Cabinet gives nod to trade deal with Turkey

Our Correspondent
Friday, Jul 22, 2022

ISLAMABAD: The federal cabinet on Thursday approved a trade deal recently agreed with Turkey, paving the way for its formalization in the coming months.

The Trade in Goods Agreement was unveiled during Prime Minister Shehbaz Sharif’s trip to Ankara in June.

Under the deal, Tukey will provide concessions to Pakistan on 261 tariff lines, including immediate zero rating on 123 items. Islamabad, in turn, will extend concessions on 130 tariff lines to Turkey.

These items include products from eight major sectors, including agriculture, chemicals, leather, plastic, rubber, engineering and metal industries.

“The federal cabinet on the recommendation of the Ministry for Trade approved the signing of the Trade-in-Goods agreement between Pakistan and Turkey,” a statement said.

The deal will support the countries’ efforts to facilitate “better access to each other’s services and investment sectors,” and help them achieve the objective of pushing bilateral trade up to $5 billion, it added.

During his trip to Ankara, Sharif termed Pakistan’s trade with Turkey “insufficient,” while Turkish President Recep Tayyip Erdogan confirmed that the two sides have set a target of raising bilateral trade to $5 billion in the next three years from the present $1.1 billion.

The two sides are also working closely on convening the 7th High Level Strategic Cooperation Council (HLSCC) – led by the two prime ministers – in September this year in Islamabad to sign about seven agreements and finalise other pacts and memorandums of understanding.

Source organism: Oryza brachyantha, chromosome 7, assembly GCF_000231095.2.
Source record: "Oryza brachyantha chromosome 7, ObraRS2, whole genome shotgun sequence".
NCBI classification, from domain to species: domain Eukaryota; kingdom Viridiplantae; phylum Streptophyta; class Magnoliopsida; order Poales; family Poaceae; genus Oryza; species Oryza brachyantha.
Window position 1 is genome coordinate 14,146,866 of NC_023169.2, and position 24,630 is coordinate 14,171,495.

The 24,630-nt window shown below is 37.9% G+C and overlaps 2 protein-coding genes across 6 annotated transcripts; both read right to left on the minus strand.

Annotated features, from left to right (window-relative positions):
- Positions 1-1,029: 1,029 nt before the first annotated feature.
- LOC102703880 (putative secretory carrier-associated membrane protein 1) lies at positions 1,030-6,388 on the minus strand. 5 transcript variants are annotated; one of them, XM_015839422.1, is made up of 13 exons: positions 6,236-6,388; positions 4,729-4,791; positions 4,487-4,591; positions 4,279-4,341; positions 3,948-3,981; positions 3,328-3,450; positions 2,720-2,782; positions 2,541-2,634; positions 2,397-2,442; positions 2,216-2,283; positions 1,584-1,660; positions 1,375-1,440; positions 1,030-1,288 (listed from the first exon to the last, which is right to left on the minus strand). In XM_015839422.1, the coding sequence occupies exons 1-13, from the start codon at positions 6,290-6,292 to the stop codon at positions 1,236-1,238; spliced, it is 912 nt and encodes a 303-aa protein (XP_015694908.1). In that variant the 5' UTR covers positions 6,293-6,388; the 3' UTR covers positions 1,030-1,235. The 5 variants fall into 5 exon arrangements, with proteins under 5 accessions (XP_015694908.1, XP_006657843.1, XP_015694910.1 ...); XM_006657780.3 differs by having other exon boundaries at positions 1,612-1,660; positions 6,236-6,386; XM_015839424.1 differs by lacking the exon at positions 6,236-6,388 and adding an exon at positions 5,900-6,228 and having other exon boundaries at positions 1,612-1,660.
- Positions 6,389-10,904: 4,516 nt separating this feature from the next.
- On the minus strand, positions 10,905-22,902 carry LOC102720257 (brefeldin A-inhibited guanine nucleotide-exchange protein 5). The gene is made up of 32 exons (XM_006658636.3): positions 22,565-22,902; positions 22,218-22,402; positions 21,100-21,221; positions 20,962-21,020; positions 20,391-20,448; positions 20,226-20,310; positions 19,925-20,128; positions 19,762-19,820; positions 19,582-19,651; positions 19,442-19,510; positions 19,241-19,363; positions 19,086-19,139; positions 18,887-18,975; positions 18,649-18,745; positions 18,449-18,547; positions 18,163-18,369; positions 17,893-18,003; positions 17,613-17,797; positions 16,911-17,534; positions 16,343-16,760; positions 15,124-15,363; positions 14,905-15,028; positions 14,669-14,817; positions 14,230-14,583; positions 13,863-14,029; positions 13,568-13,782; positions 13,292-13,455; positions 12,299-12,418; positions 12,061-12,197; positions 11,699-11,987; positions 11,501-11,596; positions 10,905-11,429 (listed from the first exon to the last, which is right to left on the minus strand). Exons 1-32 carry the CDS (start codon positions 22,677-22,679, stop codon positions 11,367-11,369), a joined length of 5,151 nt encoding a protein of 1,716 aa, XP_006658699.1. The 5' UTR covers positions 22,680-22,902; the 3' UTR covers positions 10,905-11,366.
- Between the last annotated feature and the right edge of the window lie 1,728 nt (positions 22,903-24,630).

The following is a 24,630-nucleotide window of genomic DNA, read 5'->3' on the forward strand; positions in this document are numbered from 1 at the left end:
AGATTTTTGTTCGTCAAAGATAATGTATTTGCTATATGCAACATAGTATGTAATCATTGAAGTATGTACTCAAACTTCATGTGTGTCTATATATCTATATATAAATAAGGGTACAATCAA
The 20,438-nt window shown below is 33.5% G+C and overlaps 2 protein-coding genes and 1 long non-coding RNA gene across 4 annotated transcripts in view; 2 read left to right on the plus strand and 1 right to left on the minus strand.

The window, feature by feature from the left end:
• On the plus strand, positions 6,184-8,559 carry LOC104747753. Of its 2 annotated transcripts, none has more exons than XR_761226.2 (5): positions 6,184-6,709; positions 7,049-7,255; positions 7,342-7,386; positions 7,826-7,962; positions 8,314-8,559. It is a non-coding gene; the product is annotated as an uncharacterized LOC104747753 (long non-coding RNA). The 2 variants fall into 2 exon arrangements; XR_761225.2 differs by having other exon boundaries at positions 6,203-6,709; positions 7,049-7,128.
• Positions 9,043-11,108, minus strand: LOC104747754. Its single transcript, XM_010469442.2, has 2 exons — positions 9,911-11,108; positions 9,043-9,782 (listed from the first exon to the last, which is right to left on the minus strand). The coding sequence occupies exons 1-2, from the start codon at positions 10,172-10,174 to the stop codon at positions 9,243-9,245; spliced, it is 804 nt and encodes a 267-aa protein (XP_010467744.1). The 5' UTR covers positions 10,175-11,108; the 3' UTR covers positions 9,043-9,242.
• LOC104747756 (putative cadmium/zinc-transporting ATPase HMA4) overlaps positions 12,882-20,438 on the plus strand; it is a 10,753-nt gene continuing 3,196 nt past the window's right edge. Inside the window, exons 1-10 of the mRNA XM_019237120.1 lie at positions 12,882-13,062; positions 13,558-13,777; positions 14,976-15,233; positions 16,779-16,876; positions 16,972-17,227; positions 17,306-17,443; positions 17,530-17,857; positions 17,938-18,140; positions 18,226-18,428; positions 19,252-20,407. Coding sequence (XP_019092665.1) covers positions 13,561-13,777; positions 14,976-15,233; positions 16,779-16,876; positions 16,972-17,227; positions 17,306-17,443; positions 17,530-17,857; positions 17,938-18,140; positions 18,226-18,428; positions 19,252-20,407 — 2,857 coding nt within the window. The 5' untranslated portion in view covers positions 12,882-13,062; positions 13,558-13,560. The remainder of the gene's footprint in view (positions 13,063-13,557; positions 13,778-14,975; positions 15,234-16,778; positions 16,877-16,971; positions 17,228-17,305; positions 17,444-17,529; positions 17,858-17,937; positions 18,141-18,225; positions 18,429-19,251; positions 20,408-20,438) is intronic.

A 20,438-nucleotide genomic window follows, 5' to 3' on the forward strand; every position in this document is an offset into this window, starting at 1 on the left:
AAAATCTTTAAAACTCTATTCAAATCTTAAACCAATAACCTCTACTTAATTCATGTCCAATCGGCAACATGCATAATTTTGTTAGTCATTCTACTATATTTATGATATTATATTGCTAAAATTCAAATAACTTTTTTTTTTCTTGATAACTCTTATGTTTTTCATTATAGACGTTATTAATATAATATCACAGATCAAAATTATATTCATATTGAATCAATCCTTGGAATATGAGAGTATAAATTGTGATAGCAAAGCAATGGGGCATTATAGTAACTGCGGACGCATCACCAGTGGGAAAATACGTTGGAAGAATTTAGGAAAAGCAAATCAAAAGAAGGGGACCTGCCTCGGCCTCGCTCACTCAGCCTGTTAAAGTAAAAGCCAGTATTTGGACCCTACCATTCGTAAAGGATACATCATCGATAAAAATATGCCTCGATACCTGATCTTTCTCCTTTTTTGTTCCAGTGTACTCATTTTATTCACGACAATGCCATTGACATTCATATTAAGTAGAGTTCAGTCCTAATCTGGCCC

Before that, the two sides have to review the implementation status of the existing agreements as well as the strategic economic framework (SEF) and identifying new areas of cooperation in the SEF. Some of the upcoming agreements pertain to highway engineering between the Turkish ministry of transport and infrastructure and Pakistan’s ministry of communication, technical cooperation between the central banks, treasury and finance authorities in debt management and knowledge sharing, cooperation in urbanisation, climate change and environment and housing sector investment.

Pakistani authorities are seeking Turkish expertise on how to improve Pakistan’s entire business ecosystem by utilising Turkish experience with the European Union.

Meanwhile the cabinet meeting on recommendations of the Ministry of Trade, also okayed Multi Model Air-Road Corridor for Afghan Transit Trade.

Pakistan opened its air trade route for to commercial cargo destined to landlocked Afghanistan in October last year to help its war-torn neighbor’s Taliban government deal with a deepening economic crisis.

A bilateral transit treaty, enacted in 1965 and renegotiated in 2010 with the United States mediating, grants Kabul the right to conduct duty-free international trade through Pakistani airports, seaports and overland routes.

In turn, Islamabad is allowed to use the designated Afghan transit corridor to trade with Central Asian countries.